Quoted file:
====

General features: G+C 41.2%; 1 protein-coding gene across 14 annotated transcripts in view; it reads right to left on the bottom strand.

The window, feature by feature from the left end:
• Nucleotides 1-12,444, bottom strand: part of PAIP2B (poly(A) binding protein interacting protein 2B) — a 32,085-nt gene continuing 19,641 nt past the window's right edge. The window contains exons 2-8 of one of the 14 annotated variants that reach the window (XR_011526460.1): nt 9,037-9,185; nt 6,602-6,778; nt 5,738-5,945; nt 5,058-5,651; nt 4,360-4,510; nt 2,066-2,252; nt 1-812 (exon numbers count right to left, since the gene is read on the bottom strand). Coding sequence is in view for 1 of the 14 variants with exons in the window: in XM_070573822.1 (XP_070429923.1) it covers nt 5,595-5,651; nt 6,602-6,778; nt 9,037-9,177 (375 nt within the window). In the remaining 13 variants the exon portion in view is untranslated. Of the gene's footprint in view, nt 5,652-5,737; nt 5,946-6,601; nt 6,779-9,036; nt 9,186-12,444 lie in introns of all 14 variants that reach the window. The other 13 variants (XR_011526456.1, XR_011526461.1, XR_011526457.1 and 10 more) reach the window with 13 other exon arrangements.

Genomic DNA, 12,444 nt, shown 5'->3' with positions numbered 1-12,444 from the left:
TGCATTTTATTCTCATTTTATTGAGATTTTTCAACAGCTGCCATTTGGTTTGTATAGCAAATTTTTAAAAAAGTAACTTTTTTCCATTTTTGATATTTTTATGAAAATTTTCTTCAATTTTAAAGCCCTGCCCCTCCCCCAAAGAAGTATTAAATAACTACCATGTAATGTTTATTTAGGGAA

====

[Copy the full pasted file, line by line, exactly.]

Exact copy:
General features: G+C 41.2%; 1 protein-coding gene across 14 annotated transcripts in view; it reads right to left on the bottom strand.

The window, feature by feature from the left end:
• Nucleotides 1-12,444, bottom strand: part of PAIP2B (poly(A) binding protein interacting protein 2B) — a 32,085-nt gene continuing 19,641 nt past the window's right edge. The window contains exons 2-8 of one of the 14 annotated variants that reach the window (XR_011526460.1): nt 9,037-9,185; nt 6,602-6,778; nt 5,738-5,945; nt 5,058-5,651; nt 4,360-4,510; nt 2,066-2,252; nt 1-812 (exon numbers count right to left, since the gene is read on the bottom strand). Coding sequence is in view for 1 of the 14 variants with exons in the window: in XM_070573822.1 (XP_070429923.1) it covers nt 5,595-5,651; nt 6,602-6,778; nt 9,037-9,177 (375 nt within the window). In the remaining 13 variants the exon portion in view is untranslated. Of the gene's footprint in view, nt 5,652-5,737; nt 5,946-6,601; nt 6,779-9,036; nt 9,186-12,444 lie in introns of all 14 variants that reach the window. The other 13 variants (XR_011526456.1, XR_011526461.1, XR_011526457.1 and 10 more) reach the window with 13 other exon arrangements.

Genomic DNA, 12,444 nt, shown 5'->3' with positions numbered 1-12,444 from the left:
TGCATTTTATTCTCATTTTATTGAGATTTTTCAACAGCTGCCATTTGGTTTGTATAGCAAATTTTTAAAAAAGTAACTTTTTTCCATTTTTGATATTTTTATGAAAATTTTCTTCAATTTTAAAGCCCTGCCCCTCCCCCAAAGAAGTATTAAATAACTACCATGTAATGTTTATTTAGGGAA